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The potential, the performance and the behaviour of auxetic textile materials for competitive aquatic sports

McDonnell, Chloe, Alice (2016) The potential, the performance and the behaviour of auxetic textile materials for competitive aquatic sports. Masters by Research thesis (MSc), Manchester Metropolitan University.


Available under License Creative Commons Attribution Non-commercial No Derivatives.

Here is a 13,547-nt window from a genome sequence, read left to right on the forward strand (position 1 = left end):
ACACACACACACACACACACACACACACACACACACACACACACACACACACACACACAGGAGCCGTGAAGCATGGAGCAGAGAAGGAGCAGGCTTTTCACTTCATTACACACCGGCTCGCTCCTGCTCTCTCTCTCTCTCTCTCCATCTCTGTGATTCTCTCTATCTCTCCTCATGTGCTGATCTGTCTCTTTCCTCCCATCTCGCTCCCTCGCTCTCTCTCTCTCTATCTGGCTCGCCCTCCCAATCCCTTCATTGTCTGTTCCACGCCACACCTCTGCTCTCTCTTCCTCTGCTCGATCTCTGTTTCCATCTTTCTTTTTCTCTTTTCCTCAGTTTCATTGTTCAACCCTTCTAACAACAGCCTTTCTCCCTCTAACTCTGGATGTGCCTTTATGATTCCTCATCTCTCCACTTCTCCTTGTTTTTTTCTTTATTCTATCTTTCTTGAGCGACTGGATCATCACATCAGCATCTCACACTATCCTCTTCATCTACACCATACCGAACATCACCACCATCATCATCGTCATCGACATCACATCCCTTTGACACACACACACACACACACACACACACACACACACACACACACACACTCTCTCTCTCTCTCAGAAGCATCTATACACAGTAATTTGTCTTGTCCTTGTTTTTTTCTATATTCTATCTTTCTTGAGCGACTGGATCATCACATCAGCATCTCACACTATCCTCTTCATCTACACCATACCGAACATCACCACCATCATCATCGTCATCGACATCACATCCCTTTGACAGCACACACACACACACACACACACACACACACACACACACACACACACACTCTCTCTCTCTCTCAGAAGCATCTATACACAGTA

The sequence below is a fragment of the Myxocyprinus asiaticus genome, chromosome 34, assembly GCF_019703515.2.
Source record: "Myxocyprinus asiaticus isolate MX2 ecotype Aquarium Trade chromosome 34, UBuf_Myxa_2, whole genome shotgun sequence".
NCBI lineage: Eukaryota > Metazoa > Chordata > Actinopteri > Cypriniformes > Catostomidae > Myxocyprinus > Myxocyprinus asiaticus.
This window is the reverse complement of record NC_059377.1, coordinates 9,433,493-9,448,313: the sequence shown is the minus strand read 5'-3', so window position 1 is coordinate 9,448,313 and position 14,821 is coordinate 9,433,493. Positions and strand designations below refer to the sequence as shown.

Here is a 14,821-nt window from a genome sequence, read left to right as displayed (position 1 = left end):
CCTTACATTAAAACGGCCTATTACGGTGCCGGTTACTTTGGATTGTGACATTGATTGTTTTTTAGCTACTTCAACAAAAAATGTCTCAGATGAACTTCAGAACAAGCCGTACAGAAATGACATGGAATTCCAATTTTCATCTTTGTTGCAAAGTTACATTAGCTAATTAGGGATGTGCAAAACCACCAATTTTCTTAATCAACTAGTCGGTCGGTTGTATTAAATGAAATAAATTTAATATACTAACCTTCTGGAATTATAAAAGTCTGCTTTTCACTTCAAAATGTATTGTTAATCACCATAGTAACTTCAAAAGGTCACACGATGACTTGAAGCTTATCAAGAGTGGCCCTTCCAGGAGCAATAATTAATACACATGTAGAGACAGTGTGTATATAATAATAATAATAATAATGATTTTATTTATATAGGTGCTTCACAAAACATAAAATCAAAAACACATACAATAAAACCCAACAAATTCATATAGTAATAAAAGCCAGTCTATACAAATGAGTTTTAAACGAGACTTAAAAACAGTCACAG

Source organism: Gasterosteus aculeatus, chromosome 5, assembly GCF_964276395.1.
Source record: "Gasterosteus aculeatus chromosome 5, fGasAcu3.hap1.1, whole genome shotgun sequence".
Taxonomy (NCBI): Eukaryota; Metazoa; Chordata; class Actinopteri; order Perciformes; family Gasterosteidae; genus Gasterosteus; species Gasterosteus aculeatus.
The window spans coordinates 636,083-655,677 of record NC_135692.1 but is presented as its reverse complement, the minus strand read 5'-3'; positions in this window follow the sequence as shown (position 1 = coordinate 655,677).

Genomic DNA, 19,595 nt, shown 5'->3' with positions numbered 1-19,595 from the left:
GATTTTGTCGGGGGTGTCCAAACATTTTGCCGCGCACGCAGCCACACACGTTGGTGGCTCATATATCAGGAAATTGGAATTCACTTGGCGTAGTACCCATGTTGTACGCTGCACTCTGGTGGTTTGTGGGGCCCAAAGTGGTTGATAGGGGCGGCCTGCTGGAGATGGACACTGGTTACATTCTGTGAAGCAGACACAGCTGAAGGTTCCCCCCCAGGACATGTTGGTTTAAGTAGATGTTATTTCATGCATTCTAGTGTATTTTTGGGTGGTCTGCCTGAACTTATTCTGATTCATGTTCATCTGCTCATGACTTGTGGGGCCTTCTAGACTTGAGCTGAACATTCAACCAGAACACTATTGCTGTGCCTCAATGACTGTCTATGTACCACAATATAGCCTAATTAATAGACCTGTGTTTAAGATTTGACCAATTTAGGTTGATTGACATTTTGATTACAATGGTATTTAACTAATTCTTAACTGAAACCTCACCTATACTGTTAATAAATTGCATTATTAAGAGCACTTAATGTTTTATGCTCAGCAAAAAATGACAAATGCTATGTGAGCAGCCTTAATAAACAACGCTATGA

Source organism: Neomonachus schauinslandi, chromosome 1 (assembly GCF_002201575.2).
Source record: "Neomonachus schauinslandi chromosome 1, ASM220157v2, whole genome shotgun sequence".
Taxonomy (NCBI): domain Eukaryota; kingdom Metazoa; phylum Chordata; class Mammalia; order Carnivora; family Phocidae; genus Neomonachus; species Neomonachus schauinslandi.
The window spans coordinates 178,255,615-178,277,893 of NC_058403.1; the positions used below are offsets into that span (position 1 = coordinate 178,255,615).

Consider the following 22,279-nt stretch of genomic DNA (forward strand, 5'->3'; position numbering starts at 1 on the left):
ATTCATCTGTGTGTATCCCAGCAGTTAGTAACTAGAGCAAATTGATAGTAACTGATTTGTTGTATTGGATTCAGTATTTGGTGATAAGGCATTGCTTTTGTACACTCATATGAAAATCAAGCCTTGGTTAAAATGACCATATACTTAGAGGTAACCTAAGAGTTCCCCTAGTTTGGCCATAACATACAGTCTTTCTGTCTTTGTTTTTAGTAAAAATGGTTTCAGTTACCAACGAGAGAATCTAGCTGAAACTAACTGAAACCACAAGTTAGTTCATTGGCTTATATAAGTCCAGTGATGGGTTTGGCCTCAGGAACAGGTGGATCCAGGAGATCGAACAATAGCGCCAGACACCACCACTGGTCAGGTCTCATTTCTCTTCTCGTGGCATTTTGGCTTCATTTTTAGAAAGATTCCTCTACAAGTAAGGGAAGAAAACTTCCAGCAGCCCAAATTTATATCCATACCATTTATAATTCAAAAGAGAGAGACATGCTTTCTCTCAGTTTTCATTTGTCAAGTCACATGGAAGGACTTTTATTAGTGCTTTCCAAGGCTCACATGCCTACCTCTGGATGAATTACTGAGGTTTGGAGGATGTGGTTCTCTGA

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The project investigated how auxetic materials in the competitive aquatic sports (swimming wetsuits and impact protection vests) can support athletic performance. Auxetic materials are considered as a class of interesting and emerging materials with enhanced behaviour. Due to their negative Poisson’s ratio, auxetic materials harbour unique characteristics such as, improved resistance to impact, synclastic curvature and viscoelastic dampening. Auxetic materials have been reported for a wide range of applications, including, functional performance sportswear, aerospace materials such as aeroplane nose cones, military textiles, medical equipment for example an antibiotic release bandage and geotextiles. However, there is little evidence of real time applications of auxetic materials and so this study investigated the application of auxetic materials for functional performance sportswear specifically competitive aquatic sports. A critical appraisal of literature revealed the potential of materials to reduce hydrodynamic resistance during swimming and the performance of auxetic foams and textiles in water sports (vests) to provide impact resistance. In this study, a thermo-mechanical manufacturing technique was adopted on a reticulated Polyurethane foam to produce an auxetic foam with 70% linear compression ratio in three planes. Results revealed that the conversion process was in line with previous researches and conventional foam was successfully converted into auxetic foam. A uniaxial compression test found the auxetic foam cells to contract under compressive strain and resist compression at the same time. Initially indicating that the auxetic foams will be more resistant to impact. The foams were subjected to an impact attenuation test developed by Department of Apparel, Manchester Metropolitan University. The results informed that auxetic foams can reduce peak impacts up 63% (3 times), which concurs with previous research. Auxetic foams therefore have the potential to provide enhanced resistance to impact in water sport protection vests. The auxetic foam was also evaluated for flexural rigidity and bending length. The converted auxetic foam achieved a 70% improvement in flexural rigidity measurement compared to conventional foams, indicating the auxetic foam has the potential to conform to body contours and therefore enhance the targeted compression in a competitive wetsuit. In addition, a commercially available competitive wetsuit was also examined for the potential of identifying where embedding of the auxetic materials in the garment would be most appropriate. The neoprene wetsuit evaluated in this project highlighted how functional materials are used within a conventional garment. Based on the above evaluation, it could be predicted that auxetic foams can be embedded into wetsuits for enhanced performance. Auxetic foams could enhance compression in highly compressive zones such as the buttocks, core and thighs without thinning out under tension, as conventional materials do. Their ability to contract under compression and extend under tension also suggests their suitability to shoulder and under arm panels where greater flexibility and freedom of movement is key. Auxetic therefore foams have the potential to reduce pressure and improve comfort in these areas. The above investigations reveal the potential of auxetic foams in competitive aquatic sports to reduce hydrodynamic resistance in a swimming wetsuit and offer enhanced impact resistance in a water sport protection vest. Key Words: Auxetic, negative Poisson’s ratio (NPR), auxetic foam, thermo-mechanical process, flexural rigidity, impact attenuation testing, compression, aquatic watersports application.

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